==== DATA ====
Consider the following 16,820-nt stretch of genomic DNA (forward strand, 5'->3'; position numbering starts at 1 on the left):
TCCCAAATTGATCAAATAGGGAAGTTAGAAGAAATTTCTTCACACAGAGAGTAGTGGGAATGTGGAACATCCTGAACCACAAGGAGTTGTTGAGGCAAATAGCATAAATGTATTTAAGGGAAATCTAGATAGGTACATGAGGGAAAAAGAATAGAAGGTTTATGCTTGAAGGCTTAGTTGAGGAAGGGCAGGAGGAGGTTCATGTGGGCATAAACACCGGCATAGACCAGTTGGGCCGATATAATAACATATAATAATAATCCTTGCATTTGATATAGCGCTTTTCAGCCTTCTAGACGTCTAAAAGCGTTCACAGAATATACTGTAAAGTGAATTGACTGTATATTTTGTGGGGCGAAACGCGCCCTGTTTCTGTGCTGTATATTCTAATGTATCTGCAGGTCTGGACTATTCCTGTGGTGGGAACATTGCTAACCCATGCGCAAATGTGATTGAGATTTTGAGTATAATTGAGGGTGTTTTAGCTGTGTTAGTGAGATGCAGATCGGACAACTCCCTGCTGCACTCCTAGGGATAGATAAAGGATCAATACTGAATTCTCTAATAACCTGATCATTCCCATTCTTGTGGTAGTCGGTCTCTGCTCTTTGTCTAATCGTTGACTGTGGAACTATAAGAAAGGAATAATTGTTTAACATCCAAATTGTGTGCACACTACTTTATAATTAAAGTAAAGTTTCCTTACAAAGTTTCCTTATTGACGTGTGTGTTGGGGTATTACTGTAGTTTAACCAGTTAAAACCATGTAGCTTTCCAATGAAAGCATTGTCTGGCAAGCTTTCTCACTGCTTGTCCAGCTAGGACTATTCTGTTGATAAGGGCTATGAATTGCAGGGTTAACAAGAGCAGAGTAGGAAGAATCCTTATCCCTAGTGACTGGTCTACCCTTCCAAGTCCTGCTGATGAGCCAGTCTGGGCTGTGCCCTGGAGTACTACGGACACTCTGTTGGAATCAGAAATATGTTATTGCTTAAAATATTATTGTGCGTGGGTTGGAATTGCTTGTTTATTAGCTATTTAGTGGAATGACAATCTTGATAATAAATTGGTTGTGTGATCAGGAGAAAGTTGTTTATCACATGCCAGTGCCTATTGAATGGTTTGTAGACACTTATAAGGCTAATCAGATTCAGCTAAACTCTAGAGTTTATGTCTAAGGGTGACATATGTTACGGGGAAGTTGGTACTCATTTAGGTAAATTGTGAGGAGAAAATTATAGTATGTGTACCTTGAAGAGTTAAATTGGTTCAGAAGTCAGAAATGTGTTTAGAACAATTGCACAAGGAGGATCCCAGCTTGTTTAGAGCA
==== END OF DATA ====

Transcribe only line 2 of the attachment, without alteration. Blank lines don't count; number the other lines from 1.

TCCCAAATTGATCAAATAGGGAAGTTAGAAGAAATTTCTTCACACAGAGAGTAGTGGGAATGTGGAACATCCTGAACCACAAGGAGTTGTTGAGGCAAATAGCATAAATGTATTTAAGGGAAATCTAGATAGGTACATGAGGGAAAAAGAATAGAAGGTTTATGCTTGAAGGCTTAGTTGAGGAAGGGCAGGAGGAGGTTCATGTGGGCATAAACACCGGCATAGACCAGTTGGGCCGATATAATAACATATAATAATAATCCTTGCATTTGATATAGCGCTTTTCAGCCTTCTAGACGTCTAAAAGCGTTCACAGAATATACTGTAAAGTGAATTGACTGTATATTTTGTGGGGCGAAACGCGCCCTGTTTCTGTGCTGTATATTCTAATGTATCTGCAGGTCTGGACTATTCCTGTGGTGGGAACATTGCTAACCCATGCGCAAATGTGATTGAGATTTTGAGTATAATTGAGGGTGTTTTAGCTGTGTTAGTGAGATGCAGATCGGACAACTCCCTGCTGCACTCCTAGGGATAGATAAAGGATCAATACTGAATTCTCTAATAACCTGATCATTCCCATTCTTGTGGTAGTCGGTCTCTGCTCTTTGTCTAATCGTTGACTGTGGAACTATAAGAAAGGAATAATTGTTTAACATCCAAATTGTGTGCACACTACTTTATAATTAAAGTAAAGTTTCCTTACAAAGTTTCCTTATTGACGTGTGTGTTGGGGTATTACTGTAGTTTAACCAGTTAAAACCATGTAGCTTTCCAATGAAAGCATTGTCTGGCAAGCTTTCTCACTGCTTGTCCAGCTAGGACTATTCTGTTGATAAGGGCTATGAATTGCAGGGTTAACAAGAGCAGAGTAGGAAGAATCCTTATCCCTAGTGACTGGTCTACCCTTCCAAGTCCTGCTGATGAGCCAGTCTGGGCTGTGCCCTGGAGTACTACGGACACTCTGTTGGAATCAGAAATATGTTATTGCTTAAAATATTATTGTGCGTGGGTTGGAATTGCTTGTTTATTAGCTATTTAGTGGAATGACAATCTTGATAATAAATTGGTTGTGTGATCAGGAGAAAGTTGTTTATCACATGCCAGTGCCTATTGAATGGTTTGTAGACACTTATAAGGCTAATCAGATTCAGCTAAACTCTAGAGTTTATGTCTAAGGGTGACATATGTTACGGGGAAGTTGGTACTCATTTAGGTAAATTGTGAGGAGAAAATTATAGTATGTGTACCTTGAAGAGTTAAATTGGTTCAGAAGTCAGAAATGTGTTTAGAACAATTGCACAAGGAGGATCCCAGCTTGTTTAGAGCA